Money—it’s too often the elephant in the room and one of the most frustrating topics to discuss as a couple. How do couples cope? The key is to openly communicate about your finances and to make sure each partner understands their role in managing your money. More than anything, it’s vital to discuss your financial goals with each other to help stay on track.
This is sage advice from finance-industry couple Tracie Kenyon, president and CEO of Montana’s Credit Unions and her husband of 12 years, Eddie Black, who is the president and CEO of a local credit union.
They have answered 7 questions about their finances that will help any couple trying to get into a groove with their marital money management. Read on for their advice.
How do you balance financial responsibilities as a couple?
Eddie: Well personally, I take the “big” stuff or strategic items. I get to do our taxes, retirement planning, purchases of homes, and those kinds of decisions. I take responsibility for all the long term, both the good and bad, of financial planning.
Tracie: I make sure bills are paid and accounts are reconciled. I am the one that might say, “hey we might need to slow up this month on spending.” This setup works for us really well because we communicate constantly.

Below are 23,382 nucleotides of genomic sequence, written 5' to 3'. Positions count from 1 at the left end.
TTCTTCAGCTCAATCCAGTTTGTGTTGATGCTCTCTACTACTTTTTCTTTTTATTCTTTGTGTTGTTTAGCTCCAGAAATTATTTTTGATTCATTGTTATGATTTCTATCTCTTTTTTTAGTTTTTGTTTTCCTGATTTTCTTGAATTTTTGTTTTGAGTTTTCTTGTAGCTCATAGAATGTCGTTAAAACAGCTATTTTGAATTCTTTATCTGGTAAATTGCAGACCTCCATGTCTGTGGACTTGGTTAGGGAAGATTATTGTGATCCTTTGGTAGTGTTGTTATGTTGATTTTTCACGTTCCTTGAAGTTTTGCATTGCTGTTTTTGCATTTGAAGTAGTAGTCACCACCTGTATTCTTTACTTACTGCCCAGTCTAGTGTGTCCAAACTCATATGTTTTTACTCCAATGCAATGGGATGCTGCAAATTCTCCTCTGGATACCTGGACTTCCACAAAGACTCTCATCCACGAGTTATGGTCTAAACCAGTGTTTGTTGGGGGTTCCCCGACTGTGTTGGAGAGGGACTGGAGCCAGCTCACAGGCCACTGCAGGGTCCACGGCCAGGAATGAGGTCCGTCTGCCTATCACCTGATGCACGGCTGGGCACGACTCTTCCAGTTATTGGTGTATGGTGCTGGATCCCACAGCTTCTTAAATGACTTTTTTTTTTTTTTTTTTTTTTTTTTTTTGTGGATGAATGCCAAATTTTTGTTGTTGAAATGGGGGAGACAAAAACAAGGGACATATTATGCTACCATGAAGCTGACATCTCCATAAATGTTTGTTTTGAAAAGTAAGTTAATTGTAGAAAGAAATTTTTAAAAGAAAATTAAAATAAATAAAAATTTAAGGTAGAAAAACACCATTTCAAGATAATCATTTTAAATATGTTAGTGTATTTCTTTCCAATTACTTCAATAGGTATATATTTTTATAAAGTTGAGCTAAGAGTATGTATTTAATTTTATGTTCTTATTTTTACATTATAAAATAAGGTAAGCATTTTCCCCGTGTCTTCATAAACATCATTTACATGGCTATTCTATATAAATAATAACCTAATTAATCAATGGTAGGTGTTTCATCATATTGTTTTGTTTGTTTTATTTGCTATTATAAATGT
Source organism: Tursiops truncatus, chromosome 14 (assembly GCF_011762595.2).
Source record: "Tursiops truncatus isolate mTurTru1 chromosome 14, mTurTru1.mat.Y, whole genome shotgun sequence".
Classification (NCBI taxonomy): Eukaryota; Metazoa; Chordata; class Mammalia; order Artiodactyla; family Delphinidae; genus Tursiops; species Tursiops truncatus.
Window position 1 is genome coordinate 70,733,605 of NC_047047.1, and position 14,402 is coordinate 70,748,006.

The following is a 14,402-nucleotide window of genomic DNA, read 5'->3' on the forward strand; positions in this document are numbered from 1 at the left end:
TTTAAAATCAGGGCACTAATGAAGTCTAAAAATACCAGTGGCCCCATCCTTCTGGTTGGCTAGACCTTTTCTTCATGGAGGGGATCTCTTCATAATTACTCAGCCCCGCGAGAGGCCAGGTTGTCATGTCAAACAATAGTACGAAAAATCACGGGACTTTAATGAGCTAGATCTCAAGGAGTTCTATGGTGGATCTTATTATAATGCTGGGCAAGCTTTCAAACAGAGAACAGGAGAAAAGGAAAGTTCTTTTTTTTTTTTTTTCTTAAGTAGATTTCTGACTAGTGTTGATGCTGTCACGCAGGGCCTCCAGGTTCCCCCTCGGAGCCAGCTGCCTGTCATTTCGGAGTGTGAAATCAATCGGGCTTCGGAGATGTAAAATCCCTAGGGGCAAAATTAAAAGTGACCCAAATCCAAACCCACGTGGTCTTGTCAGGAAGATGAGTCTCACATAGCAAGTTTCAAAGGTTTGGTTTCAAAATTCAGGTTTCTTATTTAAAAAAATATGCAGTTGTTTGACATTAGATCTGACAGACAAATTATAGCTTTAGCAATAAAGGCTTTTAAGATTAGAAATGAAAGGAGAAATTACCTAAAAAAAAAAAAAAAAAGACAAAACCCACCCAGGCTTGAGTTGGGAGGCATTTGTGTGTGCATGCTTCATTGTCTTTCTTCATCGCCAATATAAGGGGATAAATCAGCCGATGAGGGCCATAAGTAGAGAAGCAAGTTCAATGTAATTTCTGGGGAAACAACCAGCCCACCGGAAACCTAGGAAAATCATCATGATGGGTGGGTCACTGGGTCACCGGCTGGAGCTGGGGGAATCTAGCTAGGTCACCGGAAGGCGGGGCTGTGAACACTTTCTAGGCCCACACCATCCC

What’s your best piece of advice for couples when making financial decisions?
Eddie: For me, the key would be constant communication. We are constantly bartering back and forth about what we have going on the next month. For example, we may have to pay property taxes next month, so we would decide we better hold off on buying a new car. More than anything, we make sure we know what the other is doing and the financial decisions we’re making.
Tracie: Since we started putting everything together into one joint account, it has worked much smoother.
How do each of you stay financially organized and what are your favorite tools?
Tracie: We personally use Quicken, but I know there a lot of other tools. In fact, the program Momentum onUP, which Montana credit unions use for financial wellness, has a great tool for tracking budgeting and finances. At the end of the day, it is important that you are using something, even if it’s just an old-fashioned pencil and paper.
The most important habit is to track your spending. It’s imperative to be able to know where your weakness is, just like it is important to know where your strengths are with finances. That is the first thing any financial expert or guru is going to tell you; you must track your expenses.